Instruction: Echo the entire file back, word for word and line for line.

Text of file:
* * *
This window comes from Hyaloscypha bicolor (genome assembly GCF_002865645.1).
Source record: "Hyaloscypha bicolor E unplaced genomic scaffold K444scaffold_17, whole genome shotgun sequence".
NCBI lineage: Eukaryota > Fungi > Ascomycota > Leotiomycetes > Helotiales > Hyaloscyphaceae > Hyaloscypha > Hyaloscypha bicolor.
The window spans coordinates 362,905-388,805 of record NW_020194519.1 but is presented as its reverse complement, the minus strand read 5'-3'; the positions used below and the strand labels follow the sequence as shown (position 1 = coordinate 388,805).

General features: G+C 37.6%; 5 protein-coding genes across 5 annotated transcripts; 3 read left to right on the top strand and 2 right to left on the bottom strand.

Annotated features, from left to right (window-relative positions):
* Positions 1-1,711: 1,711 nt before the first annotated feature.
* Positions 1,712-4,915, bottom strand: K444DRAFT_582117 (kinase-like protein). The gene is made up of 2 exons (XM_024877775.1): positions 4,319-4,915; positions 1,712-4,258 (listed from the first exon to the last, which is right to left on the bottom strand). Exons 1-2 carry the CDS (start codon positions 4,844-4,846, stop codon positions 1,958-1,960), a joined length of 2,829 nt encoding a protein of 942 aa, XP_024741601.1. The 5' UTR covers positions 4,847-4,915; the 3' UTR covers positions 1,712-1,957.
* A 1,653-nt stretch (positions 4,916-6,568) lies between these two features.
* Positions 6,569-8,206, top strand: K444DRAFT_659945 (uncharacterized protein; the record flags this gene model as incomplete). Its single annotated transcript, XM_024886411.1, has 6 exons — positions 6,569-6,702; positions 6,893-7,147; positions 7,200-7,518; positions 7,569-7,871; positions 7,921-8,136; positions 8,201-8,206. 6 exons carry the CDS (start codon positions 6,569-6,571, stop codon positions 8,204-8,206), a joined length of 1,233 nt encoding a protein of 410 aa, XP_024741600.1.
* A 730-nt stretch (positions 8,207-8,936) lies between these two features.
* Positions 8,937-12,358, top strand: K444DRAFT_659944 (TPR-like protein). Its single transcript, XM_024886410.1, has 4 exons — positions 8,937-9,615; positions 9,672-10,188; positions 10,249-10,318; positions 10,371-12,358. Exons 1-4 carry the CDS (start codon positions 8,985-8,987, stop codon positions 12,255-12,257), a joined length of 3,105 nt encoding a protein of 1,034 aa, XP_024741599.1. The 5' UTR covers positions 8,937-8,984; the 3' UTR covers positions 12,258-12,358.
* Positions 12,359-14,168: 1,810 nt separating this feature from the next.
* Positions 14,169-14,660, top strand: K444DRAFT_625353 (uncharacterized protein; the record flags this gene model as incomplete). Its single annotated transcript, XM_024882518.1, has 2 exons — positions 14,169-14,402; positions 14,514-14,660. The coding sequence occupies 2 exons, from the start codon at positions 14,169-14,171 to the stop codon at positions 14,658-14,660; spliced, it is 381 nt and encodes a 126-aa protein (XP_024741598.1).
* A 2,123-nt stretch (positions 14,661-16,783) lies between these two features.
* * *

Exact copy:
This window comes from Hyaloscypha bicolor (genome assembly GCF_002865645.1).
Source record: "Hyaloscypha bicolor E unplaced genomic scaffold K444scaffold_17, whole genome shotgun sequence".
NCBI lineage: Eukaryota > Fungi > Ascomycota > Leotiomycetes > Helotiales > Hyaloscyphaceae > Hyaloscypha > Hyaloscypha bicolor.
The window spans coordinates 362,905-388,805 of record NW_020194519.1 but is presented as its reverse complement, the minus strand read 5'-3'; the positions used below and the strand labels follow the sequence as shown (position 1 = coordinate 388,805).

General features: G+C 37.6%; 5 protein-coding genes across 5 annotated transcripts; 3 read left to right on the top strand and 2 right to left on the bottom strand.

Annotated features, from left to right (window-relative positions):
* Positions 1-1,711: 1,711 nt before the first annotated feature.
* Positions 1,712-4,915, bottom strand: K444DRAFT_582117 (kinase-like protein). The gene is made up of 2 exons (XM_024877775.1): positions 4,319-4,915; positions 1,712-4,258 (listed from the first exon to the last, which is right to left on the bottom strand). Exons 1-2 carry the CDS (start codon positions 4,844-4,846, stop codon positions 1,958-1,960), a joined length of 2,829 nt encoding a protein of 942 aa, XP_024741601.1. The 5' UTR covers positions 4,847-4,915; the 3' UTR covers positions 1,712-1,957.
* A 1,653-nt stretch (positions 4,916-6,568) lies between these two features.
* Positions 6,569-8,206, top strand: K444DRAFT_659945 (uncharacterized protein; the record flags this gene model as incomplete). Its single annotated transcript, XM_024886411.1, has 6 exons — positions 6,569-6,702; positions 6,893-7,147; positions 7,200-7,518; positions 7,569-7,871; positions 7,921-8,136; positions 8,201-8,206. 6 exons carry the CDS (start codon positions 6,569-6,571, stop codon positions 8,204-8,206), a joined length of 1,233 nt encoding a protein of 410 aa, XP_024741600.1.
* A 730-nt stretch (positions 8,207-8,936) lies between these two features.
* Positions 8,937-12,358, top strand: K444DRAFT_659944 (TPR-like protein). Its single transcript, XM_024886410.1, has 4 exons — positions 8,937-9,615; positions 9,672-10,188; positions 10,249-10,318; positions 10,371-12,358. Exons 1-4 carry the CDS (start codon positions 8,985-8,987, stop codon positions 12,255-12,257), a joined length of 3,105 nt encoding a protein of 1,034 aa, XP_024741599.1. The 5' UTR covers positions 8,937-8,984; the 3' UTR covers positions 12,258-12,358.
* Positions 12,359-14,168: 1,810 nt separating this feature from the next.
* Positions 14,169-14,660, top strand: K444DRAFT_625353 (uncharacterized protein; the record flags this gene model as incomplete). Its single annotated transcript, XM_024882518.1, has 2 exons — positions 14,169-14,402; positions 14,514-14,660. The coding sequence occupies 2 exons, from the start codon at positions 14,169-14,171 to the stop codon at positions 14,658-14,660; spliced, it is 381 nt and encodes a 126-aa protein (XP_024741598.1).
* A 2,123-nt stretch (positions 14,661-16,783) lies between these two features.